Until a few months ago, I lived in an apartment in the Cleveland Park neighborhood of Washington, DC. The building was large and plain, probably built in the 1950s. Living there was a bit like living in a tree house, since our unit was almost as high as the treetops in Rock Creek Park. E. walked the seven minutes to the Metro station, and then took the subway to work. I could take public transit also, but I tended to walk to work, up the hill through the leafy, established residential streets of Cleveland Park. We could walk from our apartment to a large but unremarkable Giant grocery store. Our immediate area was thick with restaurants that we kept saying we were going to try, though we rarely did.

E. flew off to Germany. I finished emptying the apartment, and moved a pile of boxes and suitcases more or less across the street. Brad and Kirsten were on vacation in Australia, and I was the house sitter. The neighborhood was the same, and the adjustment was relatively minor. I was now living with a cat, which made sitting unmolested more of a challenge. Sleeping took getting accustomed to also, as the cat liked to sleep on the bed, and occasionally howled in the night.

Brad and Kirsten returned from Australia, and I moved myself and my pile to my brother-in-law's mostly unoccupied apartment in Crystal City, the area around National Airport. My commute to work increased from 35 minutes to 65 minutes each way, and I wasn't walking to speak of, so for the first time in a long time I embraced reading novels as part of my commute (The Virgin Suicides, The Inheritance of Loss). Crystal City served my purpose, but it is absolutely the last place I would choose to live: an un-gridded mess of hotels and office buildings mushrooming in the airport's shadow. A typical day: Get up, look out the window at eight lanes of traffic. Get ready for work. Exit the unit and look down the unnervingly long hall. Several minutes later, arrive at the end of the hall, where the elevator is. Leave the building, and cross the street. Enter a winding mole tunnel that connects buildings and leads, eventually, to the Metro. Hop on a train, then transfer. Get off at Tenleytown. (The first 45 minutes or so of this trip are largely withough daylight.) Wait for a shuttle, and then ride the shuttle to work. The stroll across the AU campus to my office is plainly the most bucolic element of the day.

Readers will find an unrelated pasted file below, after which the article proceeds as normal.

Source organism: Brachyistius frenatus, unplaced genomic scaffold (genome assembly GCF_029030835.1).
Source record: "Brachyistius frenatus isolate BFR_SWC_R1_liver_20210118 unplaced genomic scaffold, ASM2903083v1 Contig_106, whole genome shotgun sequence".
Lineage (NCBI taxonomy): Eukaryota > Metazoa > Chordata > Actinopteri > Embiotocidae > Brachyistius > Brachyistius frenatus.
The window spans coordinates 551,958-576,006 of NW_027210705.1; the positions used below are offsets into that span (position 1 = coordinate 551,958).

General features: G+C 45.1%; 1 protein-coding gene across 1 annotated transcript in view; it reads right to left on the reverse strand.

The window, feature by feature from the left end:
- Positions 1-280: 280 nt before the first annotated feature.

Upon arriving in Berlin, E. and I found ourselves in a well-maintained, relatively new apartment in what struck me as a bourgeois neighborhood. The beds were identical to the build in cabinets, which were identical to sofa, which was identical to the desks. Very clean, very sturdy, very orderly. The neighborhood, I'm told, is very "west" (i.e. West Berlin) which is either a good thing or a bad thing, depending on your perspective. It lacks the street life and dynanism of the east, but it's very, very liveable. Looking out the window, there's a little corner market, with fruit displayed outdoors, and tables where people sat and drank their coffee.

Then, after a bit of home hunting, we settled on an apartment to get us through the fall (at least) in Prenzlauer Berg, in the former East. E. has already blogged about the new neighborhood, and I'll let her do some of the talking (see: "West meets East: We have a new apartment"). The neighborhood is chaotic compared to last one, but pleasantly chaotic. Think West Village. Think Sesame Street without muppets. Think sidewalk cafes. Think burly Australian man with tatoos complimenting a black boy on his "nice sword" (a stick). We look out on what used to be the no-man's-land separating East and West Berlin. If you follow this link you'll see a map. The location marked 7 is pretty much where we live. A famous photo of a soldier escaping to the West was taken just down the street (the location marked 2).

Today, no-man's-land is being filled in with buildings, though reminders of the past are everywhere.

Looking out our window, it's easy to see where the buildings were chopped off to clear a path for the permanent wall. In time, I'm sure people will come here and point out where the wall stood, and use the architectural discrepancy to trace the history of the city. (In Vienna, if you're alert, you can tell what was the old walled city and what was built after the medieval fortifications came down just by observing the building styles and the layout of the streets.)


Post a Comment